pharmacies & medical care


The Hungarian word for drugstore is even more unpronounceable than most Hungarian words:  "Gyogyszertar." I personally would prefer to take up homeopathy before asking someone on the street where I could find a "Gyogyszertar."

Three things to remember through the phlegm when you are sick while traveling and searching for an open pharmacy in Budapest:

1.  The Hungarian word for drugstore is even more unpronounceable than most Hungarian words:  Gyogyszertar.  I personally wouldn’t even dream of asking someone on the street where I could find a Gyogyszertar.

2.  Drugstores (pharmacies) are serious places that sell medications and pseudo-medical potions.  And some stuff is regulated in Hungary as though it were a medicine (like contact lens solution, which cannot be obtained anywhere else; I know it’s got to be sterile, but it’s water for God’s sake). They do not sell candy or tissues or magazines or Pop-Tarts or perfume or makeup or snacks.  There are separate stores for that, many of them, and they look a lot like their counterparts around the world.  But pharmacies tend to look older, more serious; the pharmacists seldom speak English (though other customers often do), and their hours are often comparatively short.  They have green crosses in their signage.

3.  There are emergency drugstores, roughly one in every district, though it seems as though they keep changing or moving around or something.  The Budapest Sun publishes a list each week.

Every drugstore has a sign (in Hungarian) in its window telling you where the nearest emergency drugstore is.  It’s never nearby.  And they never speak English.  And their idea of being open 24 hours a day does not include being open during breakfast time, lunch time, dinner time or break time.  And at odd hours they generally look as though they are shut tight as a drum, but there’s a secret buzzer that you ring and someone comes out and, if they can communicate with you at all (other than to tell you that they are out of what you are looking for) they are sizing you up to determine if you are really sick enough to merit their time on this holiday.

We have never had to use a physician or dentist in Budapest, but a friend who knows what he is talking about recommends:

Emergencies, cardiologist: Dr. Peter Horanyi    06 20 9220 155

Rheumatologist: Dr Peter Vertes   06 30 2783 055

Pediatrist: Dr. Gyula Foldes   06 30 2489 541

Neurologist: Dr Andras Farago  06 30 2122 891

Gynecologist: Dr Ferenc Tallian 06 20 391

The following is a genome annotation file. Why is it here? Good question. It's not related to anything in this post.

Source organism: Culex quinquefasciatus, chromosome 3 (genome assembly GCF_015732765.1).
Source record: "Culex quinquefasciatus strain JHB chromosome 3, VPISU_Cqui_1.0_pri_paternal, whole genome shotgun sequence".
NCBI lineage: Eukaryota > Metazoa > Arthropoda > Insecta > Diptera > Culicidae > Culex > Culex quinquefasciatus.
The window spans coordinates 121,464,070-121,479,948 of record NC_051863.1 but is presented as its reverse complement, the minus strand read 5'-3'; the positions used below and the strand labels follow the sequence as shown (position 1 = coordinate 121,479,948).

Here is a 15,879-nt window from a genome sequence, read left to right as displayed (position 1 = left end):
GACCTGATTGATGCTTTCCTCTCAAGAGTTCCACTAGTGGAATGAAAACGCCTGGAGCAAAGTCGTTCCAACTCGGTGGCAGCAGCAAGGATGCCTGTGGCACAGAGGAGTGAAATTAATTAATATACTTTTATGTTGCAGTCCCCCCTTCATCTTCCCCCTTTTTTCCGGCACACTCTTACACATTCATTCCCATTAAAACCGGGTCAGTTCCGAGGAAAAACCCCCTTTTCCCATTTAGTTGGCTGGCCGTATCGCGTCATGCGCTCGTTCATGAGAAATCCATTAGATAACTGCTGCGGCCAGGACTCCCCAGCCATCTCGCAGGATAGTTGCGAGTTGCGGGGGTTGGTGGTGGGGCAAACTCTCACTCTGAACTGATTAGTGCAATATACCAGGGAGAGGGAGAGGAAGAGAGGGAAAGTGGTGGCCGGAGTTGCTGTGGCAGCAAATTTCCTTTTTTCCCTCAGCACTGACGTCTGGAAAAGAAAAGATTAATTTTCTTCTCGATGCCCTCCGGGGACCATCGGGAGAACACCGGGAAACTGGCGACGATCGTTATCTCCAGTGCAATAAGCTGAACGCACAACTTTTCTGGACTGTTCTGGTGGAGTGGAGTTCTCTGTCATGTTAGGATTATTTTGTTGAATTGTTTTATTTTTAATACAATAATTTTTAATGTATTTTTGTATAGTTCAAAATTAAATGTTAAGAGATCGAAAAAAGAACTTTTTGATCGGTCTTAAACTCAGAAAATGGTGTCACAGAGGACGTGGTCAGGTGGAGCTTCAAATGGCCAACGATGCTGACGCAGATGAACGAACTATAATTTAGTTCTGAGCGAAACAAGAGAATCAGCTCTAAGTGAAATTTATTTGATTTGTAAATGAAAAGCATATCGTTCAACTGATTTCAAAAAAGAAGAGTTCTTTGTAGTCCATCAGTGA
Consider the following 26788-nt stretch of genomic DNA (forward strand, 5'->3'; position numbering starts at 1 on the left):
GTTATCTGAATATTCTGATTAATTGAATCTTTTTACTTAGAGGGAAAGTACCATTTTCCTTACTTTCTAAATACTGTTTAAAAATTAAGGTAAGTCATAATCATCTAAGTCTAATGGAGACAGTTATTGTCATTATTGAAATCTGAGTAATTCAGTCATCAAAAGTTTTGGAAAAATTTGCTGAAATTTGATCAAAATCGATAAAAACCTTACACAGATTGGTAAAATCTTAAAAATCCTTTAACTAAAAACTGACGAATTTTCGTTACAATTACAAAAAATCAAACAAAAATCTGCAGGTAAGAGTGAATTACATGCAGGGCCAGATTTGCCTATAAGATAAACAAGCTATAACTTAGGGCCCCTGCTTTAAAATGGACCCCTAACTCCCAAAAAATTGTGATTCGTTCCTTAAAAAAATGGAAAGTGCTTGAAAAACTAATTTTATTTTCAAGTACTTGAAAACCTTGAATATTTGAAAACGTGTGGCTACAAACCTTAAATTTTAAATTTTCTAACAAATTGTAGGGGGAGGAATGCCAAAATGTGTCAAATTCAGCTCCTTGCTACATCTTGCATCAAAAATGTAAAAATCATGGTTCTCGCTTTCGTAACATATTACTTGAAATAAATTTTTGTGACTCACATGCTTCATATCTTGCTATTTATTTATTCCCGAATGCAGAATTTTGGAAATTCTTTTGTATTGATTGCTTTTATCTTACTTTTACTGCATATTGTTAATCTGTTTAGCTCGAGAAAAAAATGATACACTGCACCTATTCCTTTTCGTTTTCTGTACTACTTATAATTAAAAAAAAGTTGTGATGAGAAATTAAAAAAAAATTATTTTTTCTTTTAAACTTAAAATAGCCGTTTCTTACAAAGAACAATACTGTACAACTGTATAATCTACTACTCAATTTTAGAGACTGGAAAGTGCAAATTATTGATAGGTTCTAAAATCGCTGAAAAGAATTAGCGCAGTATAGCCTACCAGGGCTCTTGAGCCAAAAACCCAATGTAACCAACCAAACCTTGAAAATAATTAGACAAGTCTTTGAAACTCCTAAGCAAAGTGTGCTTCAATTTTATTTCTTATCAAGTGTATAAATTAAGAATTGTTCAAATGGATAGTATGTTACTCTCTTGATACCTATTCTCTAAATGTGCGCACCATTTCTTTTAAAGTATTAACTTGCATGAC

Pulmonologist: Dr. Eva Kanitz 06 03  4709 520

All of these physicians speak English, all numbers are for mobiles; you may want to say that George Kárpáti recommended them to you.

He also recommends the following dentist (whose English is not very good; if you need dental work done, we’ll find a way to make the communication work):

Dr. Tamas Elek  (0630 9143 123)

I have gone to a very good Ear/Nose/Throat specialist (who speaks excellent English, charged $30 for two visits, and has somewhat dreary, if not Kafkaesque, examining venues).  Also a George Karpati recommendation.  Dr, Miklos Alpar, (0620 985 6083).

One guest had an eye problem and went to the Eye Clinic at 25 Maria utca; she waited a long while to see a physician but received excellent care.

A guest who consulted a Buda pediatrician felt quite good about the person and the advice (in English): Dr. Boros: 0630 999 9894.

Two guests came for extensive dental work and both went to the same dentist, whom they both found to be first rate: Dr Gyulai-Gaal Szabolcs, 1068 Budapest, Felsoerdosor u 12-14 fszt 8, Phone 321-4912 (a professor of dentistry at the medical university, with a range of publications if you Google him, he is not one of the dentists who maintain websites and cater to the cheap-dentist-tourist trade. 

There is also an English-speaking clinic (actually, I believe there are several): American Clinics International +06 1 224 9520 or is one; another is:; and yet another:


The US Embassy maintains a list of medical resources in Budapest:

and downloadable lists of doctors/dentists, hospitals, and veterinarians.

It’s Worse than That; I Need a Hospital

We have, thankfully, no direct and very little indirect experience here.  I will try to gather some information from knowledgeable friends.  A guest fell while walking and was taken to a hospital by the police, and had a very positive experience (though the facilities characteristically suffered from deferred maintenance).  Other friends have had good things to say about the various private English-speaking clinics.  For myself, I’d try to start out with a Hungarian facility, but likely would wind up trolling the US Embassy list.